Reporting David Elfin
There’s no arguing that the Washington Nationals come out of the All-Star break in Atlanta tomorrow in better shape than they were in any season since their 2005 debut in the nation’s capital.
At 46-46, the surprising Nats are ahead of seven of their National League rivals and just half a game behind the New York Mets for third place in the NL East. Those facts wouldn’t impress fans of longtime contenders St. Louis, Philadelphia and Atlanta, but in Washington, which hasn’t fielded a winning baseball team since 1969 (albeit with a 33-year gap), it’s cause for excitement.
Making the Nats look even better is that they reached .500 at the break with ace pitcher Stephen Strasburg yet to take the mound as he recovers from Tommy John surgery on his multi-million dollar right arm and with 2009 All-Star third baseman Ryan Zimmerman having missed 58 games himself.
A year ago, Washington was 39-50 at the break. In 2009, the record was much uglier, 26-61, a mark that caused manager Manny Acta to be fired and replaced by Jim Riggleman, who turned the Nats around this June before resigning and leaving the club to Davey Johnson.
The Nats were 36-60 at the break in 2008, 36-52 in 2007 and 38-52 in 2006 so 46-46 seems pretty sweet. Zimmerman termed it “a mini-accomplishment.”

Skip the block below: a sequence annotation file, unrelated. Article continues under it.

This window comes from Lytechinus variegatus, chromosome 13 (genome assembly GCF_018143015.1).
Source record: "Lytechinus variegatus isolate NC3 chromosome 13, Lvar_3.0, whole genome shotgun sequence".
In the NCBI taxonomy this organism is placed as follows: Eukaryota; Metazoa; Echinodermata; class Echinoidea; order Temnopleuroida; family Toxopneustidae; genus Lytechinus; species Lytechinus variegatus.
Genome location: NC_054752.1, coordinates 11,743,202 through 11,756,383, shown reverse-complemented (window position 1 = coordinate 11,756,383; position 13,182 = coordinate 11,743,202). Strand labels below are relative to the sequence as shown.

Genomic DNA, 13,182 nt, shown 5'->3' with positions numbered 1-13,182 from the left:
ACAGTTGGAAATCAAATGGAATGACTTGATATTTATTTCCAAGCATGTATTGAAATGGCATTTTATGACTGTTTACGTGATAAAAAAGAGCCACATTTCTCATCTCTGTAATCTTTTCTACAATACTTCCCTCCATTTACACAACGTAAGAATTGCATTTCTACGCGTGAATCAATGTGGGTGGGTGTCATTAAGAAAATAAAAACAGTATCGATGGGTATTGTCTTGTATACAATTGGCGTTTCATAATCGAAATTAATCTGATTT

Assuming that they hang around .500 during the next two weeks, the Nats won’t be sellers at the July 31 trade deadline unlike last year when they dealt All-Star reliever Matt Capps and former All-Star shortstop Cristian Guzman for four prospects (one of whom turned out to be starting catcher Wilson Ramos).
On the other hand, given the fact that they trail the Braves (by eight games) as well as the Milwaukee Brewers, Arizona Diamondback and Pittsburgh Pirates in the battle for the lone wild card playoff spot, it’s hard to see the Nats being serious buyers at the deadline either.
And with Strasburg and top prospect Bryce Harper not due in D.C. until 2012, the current roster is the likely crew the rest of the way in 2011.
That means the final 70 games are mostly going to be about seeing if such pleasant surprises as first baseman Michael Morse (team-leading .306 batting average), second baseman Danny Espinosa (team bests of 16 homers and 52 RBI as a rookie), right-hander Jordan Zimmerman (2.66 earned run average) and relievers Tyler Clippard (an All-Star at 1.75), Henry Rodriguez (2.37) and Drew Storen (2.53) are for real.
The next two and a half months are also enough time for outfielder Jayson Werth (.215, 10 homers, 31 RBI) to show he’s only overpaid, not ridiculously expensive, and for Ramos, shortstop Ian Desmond and maybe even outfielder Laynce Nix to show they deserve to be regulars in 2012.
There’s also the not small matter of how the team plays for Johnson in the long run and whether the 68-year-old who led the Mets to the World Series title 25 years ago wants to return for a full season in 2012.
The best news of all is that for the first time in six years, it will be interesting to be a Nats fan down the stretch.
David Elfin has covered sports since he was a junior at Bethesda-Chevy Chase High School in 1975. He is the Washington representative on the Pro Football Hall of Fame selection committee and is the former President of the Pro Football Writers of America. A pre-game regular on 106.7-The Fan during the 2010 Redskins season, he returned to the station as its blogger in March.